Andrew Cappetta, PhD candidate at The City University of New York, is a speaker at Regenerative Feedback, a three day music, new media, sound art and philosophy symposium organised by Sonia de Jager at WORM (24-26 May 2019).
Regenerative Feedback presents experimental performances and new media art and to explores these through workshops, accessible lectures and conversations between experts and audiences.
The event aims to investigate interdisciplinary methods to generate sustainable social futures through the lens of music and new media, and hopes to motivate spectators in new emancipatory directions: if we can understand what it is that attracts us to music, what drives us, in fact, to listen closely to one another; then there’s a chance for this vision to be innovatively applied in other areas.
Regenerative Feedback is thus both media conference and intellectual gathering, and tries to build bridges between the two, with room for extensive Q&A sessions to promote active spectatorship.
Andrew Cappetta is a doctoral candidate in the department of Art History at The Graduate Center, CUNY. His primary research interest is the intersection between post-WWII/contemporary art and music. His forthcoming dissertation, “Pop/Art: The British Art School and the Birth of Underground Music, 1960-1980,” traces the connections between pedagogical changes in British art schools in the late 1950s/early 1960s to the development of underground music. He is an educator at Parsons, The New School for Design, the Museum of Modern Art and the Whitney Museum of American Art. His writing has appeared in The Brooklyn Rail.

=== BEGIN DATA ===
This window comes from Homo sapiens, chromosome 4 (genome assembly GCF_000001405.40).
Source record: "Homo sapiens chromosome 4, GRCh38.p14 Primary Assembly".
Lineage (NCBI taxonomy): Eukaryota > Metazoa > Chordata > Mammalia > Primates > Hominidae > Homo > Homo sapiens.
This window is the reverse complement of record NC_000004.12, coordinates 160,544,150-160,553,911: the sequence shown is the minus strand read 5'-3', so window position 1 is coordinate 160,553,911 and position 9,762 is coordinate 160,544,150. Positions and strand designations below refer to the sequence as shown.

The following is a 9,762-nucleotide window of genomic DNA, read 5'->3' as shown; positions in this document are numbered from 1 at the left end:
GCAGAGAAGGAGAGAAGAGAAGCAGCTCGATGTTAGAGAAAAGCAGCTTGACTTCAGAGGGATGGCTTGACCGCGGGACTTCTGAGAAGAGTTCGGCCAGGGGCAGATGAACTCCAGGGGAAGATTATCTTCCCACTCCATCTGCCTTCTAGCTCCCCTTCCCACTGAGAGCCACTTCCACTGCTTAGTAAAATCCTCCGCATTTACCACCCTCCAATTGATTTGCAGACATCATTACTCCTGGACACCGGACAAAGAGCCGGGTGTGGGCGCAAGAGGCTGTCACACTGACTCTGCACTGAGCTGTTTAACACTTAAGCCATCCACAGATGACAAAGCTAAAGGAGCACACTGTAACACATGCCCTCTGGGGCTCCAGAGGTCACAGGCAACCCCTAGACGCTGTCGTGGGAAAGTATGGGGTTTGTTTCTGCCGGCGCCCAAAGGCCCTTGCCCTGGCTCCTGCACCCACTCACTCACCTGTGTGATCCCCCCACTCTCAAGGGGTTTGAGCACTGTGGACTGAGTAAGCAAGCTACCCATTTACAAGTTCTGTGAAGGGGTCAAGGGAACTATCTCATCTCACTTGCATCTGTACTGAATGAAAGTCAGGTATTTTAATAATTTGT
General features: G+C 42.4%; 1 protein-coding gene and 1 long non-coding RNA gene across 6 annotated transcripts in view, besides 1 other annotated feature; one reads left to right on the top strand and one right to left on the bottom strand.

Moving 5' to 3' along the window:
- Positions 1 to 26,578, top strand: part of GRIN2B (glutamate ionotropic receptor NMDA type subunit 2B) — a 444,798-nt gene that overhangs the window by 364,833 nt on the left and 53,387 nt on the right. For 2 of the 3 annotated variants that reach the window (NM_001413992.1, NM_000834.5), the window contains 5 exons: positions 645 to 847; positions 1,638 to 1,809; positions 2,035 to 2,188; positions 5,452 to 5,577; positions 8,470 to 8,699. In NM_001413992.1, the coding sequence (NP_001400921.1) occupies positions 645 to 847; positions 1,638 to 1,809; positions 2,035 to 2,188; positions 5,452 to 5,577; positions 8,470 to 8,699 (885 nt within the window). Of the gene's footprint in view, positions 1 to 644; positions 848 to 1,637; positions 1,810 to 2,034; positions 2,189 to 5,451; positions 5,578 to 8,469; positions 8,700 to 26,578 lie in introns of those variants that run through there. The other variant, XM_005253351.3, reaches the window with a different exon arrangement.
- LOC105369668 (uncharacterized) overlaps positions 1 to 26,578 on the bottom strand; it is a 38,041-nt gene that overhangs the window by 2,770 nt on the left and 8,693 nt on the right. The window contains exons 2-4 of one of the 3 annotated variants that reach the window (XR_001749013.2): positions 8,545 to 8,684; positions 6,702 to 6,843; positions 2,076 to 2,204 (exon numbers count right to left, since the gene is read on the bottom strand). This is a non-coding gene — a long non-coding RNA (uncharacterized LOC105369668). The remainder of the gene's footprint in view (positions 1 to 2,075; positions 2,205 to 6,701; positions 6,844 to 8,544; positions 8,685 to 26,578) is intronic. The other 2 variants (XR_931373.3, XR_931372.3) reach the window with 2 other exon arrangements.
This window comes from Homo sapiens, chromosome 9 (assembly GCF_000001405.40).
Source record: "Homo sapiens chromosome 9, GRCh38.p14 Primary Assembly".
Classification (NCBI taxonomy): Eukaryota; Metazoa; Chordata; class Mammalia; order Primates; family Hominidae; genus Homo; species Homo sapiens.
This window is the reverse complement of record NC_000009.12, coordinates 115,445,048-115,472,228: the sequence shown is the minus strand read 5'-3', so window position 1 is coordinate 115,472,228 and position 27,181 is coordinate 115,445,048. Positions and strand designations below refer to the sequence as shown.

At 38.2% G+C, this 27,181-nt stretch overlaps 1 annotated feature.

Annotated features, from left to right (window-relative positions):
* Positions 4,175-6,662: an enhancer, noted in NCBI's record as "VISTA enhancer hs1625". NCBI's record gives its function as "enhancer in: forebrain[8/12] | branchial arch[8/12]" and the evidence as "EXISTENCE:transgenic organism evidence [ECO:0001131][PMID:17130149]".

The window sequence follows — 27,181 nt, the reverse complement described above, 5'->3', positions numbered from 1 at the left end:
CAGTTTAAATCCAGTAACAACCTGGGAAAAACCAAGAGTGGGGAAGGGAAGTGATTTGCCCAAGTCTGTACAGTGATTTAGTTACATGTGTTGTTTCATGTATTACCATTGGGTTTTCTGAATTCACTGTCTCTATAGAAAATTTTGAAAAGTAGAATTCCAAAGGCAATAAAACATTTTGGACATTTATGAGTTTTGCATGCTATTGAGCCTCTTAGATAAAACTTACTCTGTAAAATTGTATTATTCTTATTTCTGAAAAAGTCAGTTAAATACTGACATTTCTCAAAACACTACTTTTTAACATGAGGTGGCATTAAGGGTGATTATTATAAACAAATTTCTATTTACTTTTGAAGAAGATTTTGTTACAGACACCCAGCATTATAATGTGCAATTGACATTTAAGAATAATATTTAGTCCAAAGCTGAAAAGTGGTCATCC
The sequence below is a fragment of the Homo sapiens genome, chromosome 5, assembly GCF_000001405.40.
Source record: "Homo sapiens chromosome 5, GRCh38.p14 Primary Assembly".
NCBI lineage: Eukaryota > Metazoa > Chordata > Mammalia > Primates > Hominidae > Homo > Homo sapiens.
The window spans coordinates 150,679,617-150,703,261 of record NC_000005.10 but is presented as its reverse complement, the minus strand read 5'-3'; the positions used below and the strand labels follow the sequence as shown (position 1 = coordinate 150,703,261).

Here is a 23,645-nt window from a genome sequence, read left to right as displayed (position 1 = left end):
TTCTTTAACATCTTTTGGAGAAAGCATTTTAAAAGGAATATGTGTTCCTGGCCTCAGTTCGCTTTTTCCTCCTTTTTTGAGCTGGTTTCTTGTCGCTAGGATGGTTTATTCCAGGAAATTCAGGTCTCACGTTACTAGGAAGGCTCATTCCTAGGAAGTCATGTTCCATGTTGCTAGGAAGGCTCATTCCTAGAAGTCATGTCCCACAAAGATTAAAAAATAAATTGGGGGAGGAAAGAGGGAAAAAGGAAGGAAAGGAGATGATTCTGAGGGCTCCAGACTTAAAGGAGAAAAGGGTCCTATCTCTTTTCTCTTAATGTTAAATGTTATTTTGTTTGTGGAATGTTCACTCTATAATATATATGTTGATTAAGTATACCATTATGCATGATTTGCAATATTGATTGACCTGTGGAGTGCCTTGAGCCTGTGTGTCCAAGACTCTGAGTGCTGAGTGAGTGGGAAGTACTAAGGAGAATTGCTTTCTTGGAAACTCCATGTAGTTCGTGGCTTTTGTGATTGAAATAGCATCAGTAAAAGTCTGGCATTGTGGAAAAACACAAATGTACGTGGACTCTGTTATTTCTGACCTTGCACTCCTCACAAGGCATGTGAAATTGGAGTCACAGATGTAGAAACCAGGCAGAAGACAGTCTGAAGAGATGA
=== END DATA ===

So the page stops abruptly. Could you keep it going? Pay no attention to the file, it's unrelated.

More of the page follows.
In musical perception there is no correct way of listening, as there is no correct way of producing “creative sound.” The understanding of any given piece of music depends merely on the capacities of the hearing parties and their willingness to listen. Moreover, different musical materials touch upon different abilities to discern meaning: beats, screams, melodies and noise all appeal to different types of subjectivities and somatic constraints. One does not need to have even the most basic knowledge of musical concepts in order to listen with understanding. Music happens, brains process and predict: predict and process. Sometimes one hears, sometimes one listens. The medium that is sound escapes rigorous scrutiny in that it cannot be grasped. As artist Jules Gimbrone has argued: “Sound is the most queer medium in the sense that it is both physical and uncontainable and doesn’t have the bounds that other forms do.” Sound does not conform to a structure which humans can delineate, confine or define. What one person takes away from a musical piece may completely slide off another as total nonsense. What makes one body thrive and feel empowered may make another shiver and coil up. Among other things, these are the main lines that will be drawn upon by the speakers of the final evening of Regenerative Feedback.
The themes and presentations of this evening rehash utopian aspirations to learn how to think, hear and listen anew. We cannot ignore the urgency to take action in light of the global sociopolitical vacuity. The devastating and nearly irreversible results of the celebration of ignorance in the face of disaster urge a rethinking of future desires and actual capacities. The challenge was always thought to be outside, but the real problem could not lie any closer to the very logic of our existence. In honor of Mark Fisher’s legacy, Regenerative Feedback organizes thought around the light at the end of the tunnel (which is hopefully not an incoming train, as infamously noted by Slavoj Žižek), around the desperate, passionate, sarcastic, absurd, last-resort that is the blind belief in change for the better. Taking advantage of the spectacle-ethos of contemporary culture, constant spectatorship — or auditorship — offers a chance for at least a few Trojan horses.